Friday, September 30, 2011

Wednesday part one: a journey to hell

Wednesday comes in two parts. In the evening, I travel to Glasgow to perform extracts of "The Gospel According to Jesus Queen of Heaven".

But in the morning I take my mother-in-law for an out patient's appointment at the Western General.

As her health problems multiply, I notice a distinct tendency for the various health agencies to abandon her. She makes them uneasy. They know they can't cure her. They know that in the end what afflicts her is old age, and that the eventual outcome is death.

They are simply not able to deal with this. They're not honest with her about it: they simply drop her off their books as quietly and as inconspicuously as possible. They try to load someone else with the responsibility for her care.

It started with the cardiologist when the cardioversion failed to correct her irregularly racing heart. The GP passed her onto to an old people's day hospital in Leith. They have passed her on to the various specialists that are testing her bowels and her throat. The GP she knows and trusts has gone on sabbatical; the other one she came to know has left for another practice. When they have to test her blood, they always send a locum who does not know her.

I am not much better, really. I am terrified of being landed with her full time care, and keep detaching myself.

So there she is: increasingly breathless, struggling on as best she can.

Steering her through the hospital system on Wednesday meant I needed to confront my guilt over all this.

And try to find a wheelchair. Lothian Health Board rely on shockingly badly designed wheelchairs that steer with the back wheel which means that the only practical way to use them is to drag their occupant backwards like a sack of rubbish. They never have enough by the entrance to the outpatient departments. So the first few minutes is spent frantically searching for one.

None of the doors are really wide enough to pull the chairs through. So that's another struggle. The whole building sends forth two powerful messages:

1) As a human being, we do not think about you at all.

2) It is a huge mistake to get involved with us if you are ill.

We have to wait for 45 minutes. This is actually unusual: the doctor she is going to see is an expert in his field (blood pressure) and in his person represents the very best traditions of the health service. He listens, he takes in what he is being told, and he always does something to make Jean feel better.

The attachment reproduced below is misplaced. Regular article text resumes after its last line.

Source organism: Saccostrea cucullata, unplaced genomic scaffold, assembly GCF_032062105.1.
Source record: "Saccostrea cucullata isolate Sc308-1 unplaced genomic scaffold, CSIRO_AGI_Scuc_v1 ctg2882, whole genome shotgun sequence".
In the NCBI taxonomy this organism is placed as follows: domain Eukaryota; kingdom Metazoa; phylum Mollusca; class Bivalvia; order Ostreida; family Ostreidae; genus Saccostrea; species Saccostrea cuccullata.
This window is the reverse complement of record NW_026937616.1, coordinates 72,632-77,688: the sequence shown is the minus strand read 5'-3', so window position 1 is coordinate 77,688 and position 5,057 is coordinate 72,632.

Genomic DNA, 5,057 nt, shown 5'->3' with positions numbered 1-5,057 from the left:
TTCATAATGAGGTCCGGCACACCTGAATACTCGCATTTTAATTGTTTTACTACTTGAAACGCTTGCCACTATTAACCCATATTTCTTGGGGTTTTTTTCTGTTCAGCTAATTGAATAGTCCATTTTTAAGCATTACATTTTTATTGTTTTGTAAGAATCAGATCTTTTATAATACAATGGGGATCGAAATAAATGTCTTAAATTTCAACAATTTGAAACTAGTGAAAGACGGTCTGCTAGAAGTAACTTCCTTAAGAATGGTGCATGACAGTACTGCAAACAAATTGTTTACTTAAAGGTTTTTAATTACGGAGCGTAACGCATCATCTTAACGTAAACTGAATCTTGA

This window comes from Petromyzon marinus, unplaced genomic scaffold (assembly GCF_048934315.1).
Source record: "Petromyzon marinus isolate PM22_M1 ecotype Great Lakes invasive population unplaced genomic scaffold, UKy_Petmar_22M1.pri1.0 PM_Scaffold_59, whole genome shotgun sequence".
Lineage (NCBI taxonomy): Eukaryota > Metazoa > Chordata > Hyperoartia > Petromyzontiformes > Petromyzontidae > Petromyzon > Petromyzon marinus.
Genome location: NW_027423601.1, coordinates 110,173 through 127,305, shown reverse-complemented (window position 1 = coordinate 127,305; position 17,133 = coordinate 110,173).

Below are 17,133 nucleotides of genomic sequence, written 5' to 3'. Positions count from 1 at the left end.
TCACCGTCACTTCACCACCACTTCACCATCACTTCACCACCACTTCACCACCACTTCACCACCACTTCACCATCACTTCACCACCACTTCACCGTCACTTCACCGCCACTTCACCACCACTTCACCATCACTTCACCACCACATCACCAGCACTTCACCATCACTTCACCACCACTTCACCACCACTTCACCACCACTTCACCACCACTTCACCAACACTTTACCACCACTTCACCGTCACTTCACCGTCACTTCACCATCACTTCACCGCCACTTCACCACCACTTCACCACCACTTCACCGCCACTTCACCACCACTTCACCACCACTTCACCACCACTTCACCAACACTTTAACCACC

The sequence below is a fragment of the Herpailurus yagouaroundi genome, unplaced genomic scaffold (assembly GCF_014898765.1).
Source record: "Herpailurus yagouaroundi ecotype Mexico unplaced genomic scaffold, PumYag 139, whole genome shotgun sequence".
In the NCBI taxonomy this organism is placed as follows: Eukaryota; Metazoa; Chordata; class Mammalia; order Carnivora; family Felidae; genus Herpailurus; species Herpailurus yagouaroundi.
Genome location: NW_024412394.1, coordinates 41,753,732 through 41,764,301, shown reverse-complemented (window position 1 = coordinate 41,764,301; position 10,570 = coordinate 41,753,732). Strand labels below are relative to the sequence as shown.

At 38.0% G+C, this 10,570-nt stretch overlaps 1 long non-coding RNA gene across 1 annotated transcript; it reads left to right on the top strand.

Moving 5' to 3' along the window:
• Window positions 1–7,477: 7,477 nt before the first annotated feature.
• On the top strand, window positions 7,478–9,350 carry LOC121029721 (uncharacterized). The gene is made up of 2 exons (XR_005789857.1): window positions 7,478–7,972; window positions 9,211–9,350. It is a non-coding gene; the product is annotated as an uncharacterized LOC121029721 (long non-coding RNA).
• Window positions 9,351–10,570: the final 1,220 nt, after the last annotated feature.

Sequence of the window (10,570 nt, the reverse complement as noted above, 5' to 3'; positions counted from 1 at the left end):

He apologises in person for the delay; and explains he won't be able to se Jean immediately, but that his assistant will see her.

His assistant represents the worst traditions of the health service. She has no listening skills, no ability to show respect or concern, and is plainly completely out of her depth. She also speaks fast with a strong accent that Jean cannot understand.

I am being unfair to her. At least she has the sense to fetch her boss: who does not abandon Jean. He orders a blood test, an x ray, a review of her medication, and another appointment in a month's time.

On one level what he does may be a little futile; but on another it really matters. He leaves Jean with the sense that someone is concerned about her and is trying to make her better.

Unfortunately it means I have to drag her to X Ray. Which is about half a mile away, through largely unsigned corridors.

On the way we have to go to the loo. There is a particular toilet Jean favours; which is unfortunately not designed for the disabled. I have to park the chair in a narrow corridor which blocks two doorways.

She treats my transsexualtiy in the same way as she treats death: she ignores it in the hope it will go away.

This means I can't help her inside the ladies. I have to trust she can somehow negotiate the washbasins, the narrow spaces, and the awkwardly positioned cubicles and doors.

It all takes a very long time.

Eventually we end up in a waiting area off a corridor so inhuman it defies description.

Nothing happens. The X ray people all seem to be out to lunch.

Waiting there, I can feel myself losing the will to live. There's no reception on my phone; I feel cut off from the world. I try to run through my lines: I can't remember a single one. I feel cut off from everything that gives my life meaning and enables me to deal with it.

I try to understand why an institution as noble as our health service should have ended up like this. How a building supposedly dedicated to health should so spectacularly contrive to make you ill.

It is beyond me. Eventually we emerge. It's as if we've escaped from a journey to the underworld.

Or emerged from hell. Life can begin again.

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